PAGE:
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Mountain West Tournament preview and prediction: Nevada vs. Boise State

Can Nevada pull off the major march upset?

Nevada v Boise State Photo by Loren Orr/Getty Images

On March 21, 2021, the Nevada Wolf Pack men’s basketball team bested the Boise State Broncos in the 4-5 quarterfinal round of the Mountain West Tournament, 89-82. Nevada’s pair of All-Mountain West guards, Desmond Cambridge and Grant Sherfield, combined for 57 points and the Pack tied their season high for most points in a single game.

Now, 364 days later, the two foes meet again in the quarterfinals of the tourney, though different outlooks surround these two teams this time around.

Boise State, who clinched their first outright Mountain West title against Nevada on March 1, has a much clearer path to make and potentially win the conference title.

Nevada? Not so much. With much expectation (yes, even from yours truly) heading into the year, the Wolf Pack season quickly tailspinned without the ability to get it quite back on track for the remainder of the season.

But nevertheless, they meet again. Nevada’s gone 1-11 against Quad 1 foes throughout the season. Conversely, Boise’s gone unbeaten in Quad 3 games — though Nevada played Boise as well as it could in its March meeting, losing by just six after falling by 15 at home their first meeting.

The Wolf Pack have gone 0-10 against the conference’s top-5 this season, but can the Pack sprinkle some March magic and pull off the major upset? Let’s dive into the matchup and find out!

No. 8 Nevada (13-17, 6-12 MWC) vs. No. 1 Boise State (24-7, 15-3 MWC)

When: Thursday, March 10 at noon PT

Where: Thomas & Mack Center in Las Vegas, Nev.

TV/Online: CBS Sports Network

Spread: Boise State -6

Money line: Boise State -250, Nevada +210

Last Meeting: Boise State won 73-67 (March 1, 2022)

Matchup History: Boise State leads 51-30


Boise State possesses two All-Conference players in Abu Kigab and Marcus Shaver, the conference’s freshman of the year in Tyson Degenhart and the coach of the year in Leon Rice, who’s conjured together seven 20-win seasons in 10 years with the Broncos.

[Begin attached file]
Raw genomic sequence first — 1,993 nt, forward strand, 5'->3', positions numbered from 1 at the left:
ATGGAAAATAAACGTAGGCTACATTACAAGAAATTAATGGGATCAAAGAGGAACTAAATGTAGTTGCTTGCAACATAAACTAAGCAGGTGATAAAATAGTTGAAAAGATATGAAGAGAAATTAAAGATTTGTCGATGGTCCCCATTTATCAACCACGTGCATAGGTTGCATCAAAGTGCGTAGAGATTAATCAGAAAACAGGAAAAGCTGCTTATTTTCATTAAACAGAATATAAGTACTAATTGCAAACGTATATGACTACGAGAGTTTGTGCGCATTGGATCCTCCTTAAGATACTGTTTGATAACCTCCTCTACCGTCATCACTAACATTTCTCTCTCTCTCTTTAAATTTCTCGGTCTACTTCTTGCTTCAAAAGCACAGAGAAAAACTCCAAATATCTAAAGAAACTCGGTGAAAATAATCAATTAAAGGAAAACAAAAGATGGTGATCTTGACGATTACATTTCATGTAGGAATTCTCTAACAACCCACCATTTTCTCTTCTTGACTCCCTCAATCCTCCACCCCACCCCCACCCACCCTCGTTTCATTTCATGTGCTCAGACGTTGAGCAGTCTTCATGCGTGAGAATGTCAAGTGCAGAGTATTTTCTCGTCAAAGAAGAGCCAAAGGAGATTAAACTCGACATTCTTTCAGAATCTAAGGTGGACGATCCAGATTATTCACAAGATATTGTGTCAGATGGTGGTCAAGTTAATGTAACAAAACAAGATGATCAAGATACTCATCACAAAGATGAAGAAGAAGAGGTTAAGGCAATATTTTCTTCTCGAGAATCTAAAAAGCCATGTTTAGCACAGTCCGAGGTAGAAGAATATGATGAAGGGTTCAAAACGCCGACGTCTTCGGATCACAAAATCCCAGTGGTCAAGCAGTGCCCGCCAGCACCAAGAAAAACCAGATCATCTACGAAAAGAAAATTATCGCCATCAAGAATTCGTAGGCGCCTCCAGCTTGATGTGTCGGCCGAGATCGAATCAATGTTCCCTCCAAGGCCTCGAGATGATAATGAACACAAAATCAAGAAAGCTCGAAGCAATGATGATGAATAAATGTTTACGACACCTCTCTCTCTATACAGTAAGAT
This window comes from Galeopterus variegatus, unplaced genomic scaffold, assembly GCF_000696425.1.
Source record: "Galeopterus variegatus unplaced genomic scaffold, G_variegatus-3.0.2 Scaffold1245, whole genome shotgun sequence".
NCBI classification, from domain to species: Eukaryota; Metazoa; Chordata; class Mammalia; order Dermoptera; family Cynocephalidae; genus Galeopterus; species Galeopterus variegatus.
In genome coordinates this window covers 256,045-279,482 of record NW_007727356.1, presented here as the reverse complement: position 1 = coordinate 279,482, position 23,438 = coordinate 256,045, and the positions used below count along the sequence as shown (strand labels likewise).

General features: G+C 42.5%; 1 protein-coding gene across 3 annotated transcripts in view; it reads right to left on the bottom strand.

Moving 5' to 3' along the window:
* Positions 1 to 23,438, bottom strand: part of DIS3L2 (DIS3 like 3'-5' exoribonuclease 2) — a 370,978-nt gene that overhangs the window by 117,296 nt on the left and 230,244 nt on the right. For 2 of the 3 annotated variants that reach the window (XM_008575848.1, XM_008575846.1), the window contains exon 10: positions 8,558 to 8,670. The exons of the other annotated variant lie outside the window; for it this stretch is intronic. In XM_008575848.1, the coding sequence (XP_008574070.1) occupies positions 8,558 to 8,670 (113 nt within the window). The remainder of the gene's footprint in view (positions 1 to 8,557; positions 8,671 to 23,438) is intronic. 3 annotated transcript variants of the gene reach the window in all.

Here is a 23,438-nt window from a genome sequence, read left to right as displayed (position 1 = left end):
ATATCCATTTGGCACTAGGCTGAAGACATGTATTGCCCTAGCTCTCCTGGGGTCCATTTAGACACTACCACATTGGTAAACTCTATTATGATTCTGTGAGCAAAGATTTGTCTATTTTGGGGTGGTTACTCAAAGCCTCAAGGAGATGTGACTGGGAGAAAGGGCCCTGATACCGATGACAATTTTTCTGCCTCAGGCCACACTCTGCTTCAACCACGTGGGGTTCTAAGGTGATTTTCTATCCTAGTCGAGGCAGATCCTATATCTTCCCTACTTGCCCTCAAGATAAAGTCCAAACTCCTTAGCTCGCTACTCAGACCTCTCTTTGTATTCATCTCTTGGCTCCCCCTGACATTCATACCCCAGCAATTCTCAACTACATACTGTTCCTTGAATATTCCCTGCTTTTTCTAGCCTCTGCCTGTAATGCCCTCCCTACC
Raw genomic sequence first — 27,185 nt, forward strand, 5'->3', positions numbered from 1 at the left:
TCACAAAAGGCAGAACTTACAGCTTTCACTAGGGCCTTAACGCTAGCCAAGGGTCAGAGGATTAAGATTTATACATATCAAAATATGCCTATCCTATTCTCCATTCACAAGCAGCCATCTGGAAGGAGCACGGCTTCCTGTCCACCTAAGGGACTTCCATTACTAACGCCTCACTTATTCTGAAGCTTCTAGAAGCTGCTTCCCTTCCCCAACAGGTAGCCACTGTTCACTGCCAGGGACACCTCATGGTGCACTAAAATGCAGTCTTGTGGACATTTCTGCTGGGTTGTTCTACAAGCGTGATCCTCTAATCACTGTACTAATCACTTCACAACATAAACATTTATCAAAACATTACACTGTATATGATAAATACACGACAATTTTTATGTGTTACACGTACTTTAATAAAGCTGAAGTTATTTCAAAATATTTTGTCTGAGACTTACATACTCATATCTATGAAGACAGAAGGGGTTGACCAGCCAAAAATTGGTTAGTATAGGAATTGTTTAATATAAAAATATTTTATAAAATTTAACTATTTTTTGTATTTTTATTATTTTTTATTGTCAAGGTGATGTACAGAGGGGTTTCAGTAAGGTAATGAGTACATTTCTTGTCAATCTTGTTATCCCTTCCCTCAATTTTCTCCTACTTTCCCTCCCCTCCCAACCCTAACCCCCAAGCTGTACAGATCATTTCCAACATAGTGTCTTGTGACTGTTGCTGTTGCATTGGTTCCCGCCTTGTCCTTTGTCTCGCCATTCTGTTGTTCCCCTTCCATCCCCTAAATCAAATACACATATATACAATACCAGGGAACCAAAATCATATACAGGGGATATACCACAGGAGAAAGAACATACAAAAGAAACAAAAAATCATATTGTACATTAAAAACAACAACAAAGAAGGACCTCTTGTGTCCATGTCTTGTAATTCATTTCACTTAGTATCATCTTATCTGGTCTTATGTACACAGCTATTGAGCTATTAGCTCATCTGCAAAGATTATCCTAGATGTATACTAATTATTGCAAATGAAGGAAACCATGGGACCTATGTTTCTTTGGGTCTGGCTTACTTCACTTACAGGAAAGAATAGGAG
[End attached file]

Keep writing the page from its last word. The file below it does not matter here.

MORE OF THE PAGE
Kigab, who was also named to the All-Defensive team, averaged 14.7 points and 5.9 rebounds during the regular season. The 6-foot-7 forward wasn’t too effective from deep, where he netted just 27.9 percent of his shots, but was very effective inside the arc.

Kigab shot nearly 60.0 percent on 2s (59.7 percent) and netted 63.4 percent (on nearly 200 attempts) of his shots inside the painted area, per CBB Analytics. Kigab’s also second on the team in assists (2.3 apg) and second in steals (1.2 spg).

Shaver’s second in scoring at 13.9 points per game, shooting 43.4 percent from the floor and 37.8 percent on 4.9 triple tries per game. He’s third in assists (2.1 apg) and tied for first in steals with 1.2.

Shaver’s averaging a team-most 14.9 points in conference play, where he’s sported 44.9/38.5/74.6 shooting splits. He recorded at least 16 points in all but two of his final seven games of the regular season — posting 17.9 points, 3.9 rebounds, 2.9 assists and 1.7 steals on 48.3/45.5/75.0 shooting over that stretch.

Degenhart’s had quite the freshman season, though he didn’t produce much in his two meetings against the Pack, registering a combined 14 points on 14 shots. On the year, he tallied 10.2 points and 3.9 rebounds per game, shooting 50.0 percent from the floor and 41.7 percent from deep, where he takes about 43 percent of his attempts.

Emmanuel Akot, listed at 6-foot-8, has also been one of Boise’s glue guys over the past couple of seasons, averaging 10.3 points, 3.1 rebounds and a team-high 2.9 assists on 39.8 percent shooting from distance.

The Wolf Pack are led by Grant Sherfield, who tallied a team-high 27 points — with 15 in the second half — in the opening round, and Desmond Cambridge.

On the year, Sherfield’s averaging 18.9 points and 6.4 assists — the one of three players nationally to be averaging 18 points, six assists — while doing so on 43.2 percent shooting with a 34.1 3-point percentage.

Cambridge’s is averaging 16.2 points on 43.5/37.2/73.2 shooting splits — good enough for a 55.6 true shooting percentage. He’s also averaging 5.1 rebounds, 1.7 steals and 1.2 blocks per game. Will Baker and Warren Washington are the Pack’s two lone double figure scorers, averaging 11.6 points and 10.4 points, respectively.

Two the two seven footers are averaging above five rebounds per contest. Washington leads the team with 1.3 blocks per game as well.


I feel like I’ve said this over and over again, so I don’t want to totally belabor it, but Nevada hasn’t produced favorable results against good teams. Their 0-10 record against the MWC’s top-5 reflects that; their 2-15 record against Quad 1 or 2 opponents also reflect that. They’ve had a few close losses, but that’s not going to do anything in the Mountain West Tournament. Boise State is fresh off a tough loss on the road to Colorado State, so it’s looking to get a bad taste out of its mouth. Nevada’s key against Boise, once again, will be whether it can generate enough productive offense without any prolonged stretches of “meh”. Boise State is one of the top defenses in the conference and a top-30 defense in the nation. The Wolf Pack have oftentimes struggled to put the ball in the cup when it’s needed to the most. I don’t see an upset here, personally, but could March bring us some luck? Only time will tell. Boise State 75, Nevada 68 (Season record: 20-10)